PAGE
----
How to Choose a Configuration Space

One important step in applying hyperparameter optimization to your tuning problem is to define a configuration space (or search space). Doing this optimally for any given problem is more of an art than a science, but in this tutorial you will learn about the basics and some gotchas. Syne Tune also provides some logic in streamline_config_space() to automatically transform domains into forms more suitable for Bayesian optimization, this is explained here as well.


Here is an example for a configuration space:

from syne_tune.config_space import (
    lograndint, uniform, loguniform, choice,

config_space = {
    'n_units': lograndint(4, 1024),
    'dropout': uniform(0, 0.9),
    'learning_rate': loguniform(1e-6, 1),
    'activation': choice(['relu', 'tanh']),
    'epochs': 128,

Not all entries in config_space need to be hyperparameters. For example, epochs is simply a constant passed to the training function. For every hyperparameter, a domain has to be specified. The domain determines the value range of the parameter and its internal encoding.

Each hyperparameter is independent of the other entries in config_space. In particular, the domain of a hyperparameter cannot depend on the value of another. In fact, common actions involving a configuration space, such as sampling, encoding, or decoding a configuration are done independently on its hyperparameters.


A domain not only defines the value range of a parameter, but also its internal encoding. The latter is important in order to define what uniform sampling means, a basic component of many HPO algorithms. The following domains are currently supported (for full details, see syne_tune.config_space):

  • uniform(lower, upper): Real-valued uniform in [lower, upper]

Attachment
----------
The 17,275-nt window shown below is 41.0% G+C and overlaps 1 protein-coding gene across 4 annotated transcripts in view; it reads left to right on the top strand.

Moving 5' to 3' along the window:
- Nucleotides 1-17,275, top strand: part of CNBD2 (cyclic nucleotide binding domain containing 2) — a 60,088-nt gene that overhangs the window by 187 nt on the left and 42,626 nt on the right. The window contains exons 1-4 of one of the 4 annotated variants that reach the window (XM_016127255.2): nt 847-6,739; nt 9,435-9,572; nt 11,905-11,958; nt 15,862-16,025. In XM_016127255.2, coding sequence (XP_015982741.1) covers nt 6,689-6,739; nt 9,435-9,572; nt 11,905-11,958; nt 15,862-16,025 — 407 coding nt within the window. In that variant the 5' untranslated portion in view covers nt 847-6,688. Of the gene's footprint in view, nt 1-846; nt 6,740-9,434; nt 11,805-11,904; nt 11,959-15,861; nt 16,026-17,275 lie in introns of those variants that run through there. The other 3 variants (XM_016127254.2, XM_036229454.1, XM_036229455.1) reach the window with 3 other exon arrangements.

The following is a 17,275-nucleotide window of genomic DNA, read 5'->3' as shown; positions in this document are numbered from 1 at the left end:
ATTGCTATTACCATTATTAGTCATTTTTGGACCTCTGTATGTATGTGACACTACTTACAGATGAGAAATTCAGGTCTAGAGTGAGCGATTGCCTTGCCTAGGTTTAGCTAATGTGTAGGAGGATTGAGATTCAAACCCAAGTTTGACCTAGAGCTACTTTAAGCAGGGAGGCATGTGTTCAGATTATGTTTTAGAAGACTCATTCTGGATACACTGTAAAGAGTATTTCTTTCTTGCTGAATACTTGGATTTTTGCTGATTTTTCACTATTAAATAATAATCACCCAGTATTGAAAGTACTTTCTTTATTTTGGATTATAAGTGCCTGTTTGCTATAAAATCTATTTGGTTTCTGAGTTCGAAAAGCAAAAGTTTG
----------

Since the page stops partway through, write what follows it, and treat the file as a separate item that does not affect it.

• loguniform(lower, upper): Real-valued log-uniform in [lower, upper]. More precisely, the value is exp(x), where x is drawn uniformly in [log(lower), log(upper)].

  • randint(lower, upper): Integer uniform in lower, ..., upper. The value range includes both lower and upper (difference to Python range convention, where upper would not be included).

  • lograndint(lower, upper): Integer log-uniform in lower, ..., upper. More precisely, the value is int(round(exp(x))), where x is drawn uniformly in [log(lower - 0.5), log(upper + 0.5)].

  • choice(categories): Uniform from the finite list categories of values. Entries in categories should ideally be of type str, but types int and float are also allowed (the latter can lead to errors due to round-off).

  • ordinal(categories, kind): Variant of choice for which the order of entries in categories matters. For methods like Bayesian optimization, nearby elements in the list have closer encodings. Compared to choice, the encoding consists of a single number here. Different variants are implemented. If kind="equal" (general default), we use randint(0, len(categories) - 1) internally on the positions in categories, so that each category is chosen with the same probability. If kind="nn" (default if categories strictly increasing and of type int or float), categories must contain strictly increasing int or float values. Internally, we use uniform for an interval containing all values, a real value is mapped to a category by nearest neighbor. If kind="nn-log", this is done in the log space. logordinal(categories) is a synonym for ordinal(categories, kind="nn-log"). The latter two kinds are finite set versions of uniform, loguniform, the different categories are (in general) not chosen with equal probabilities.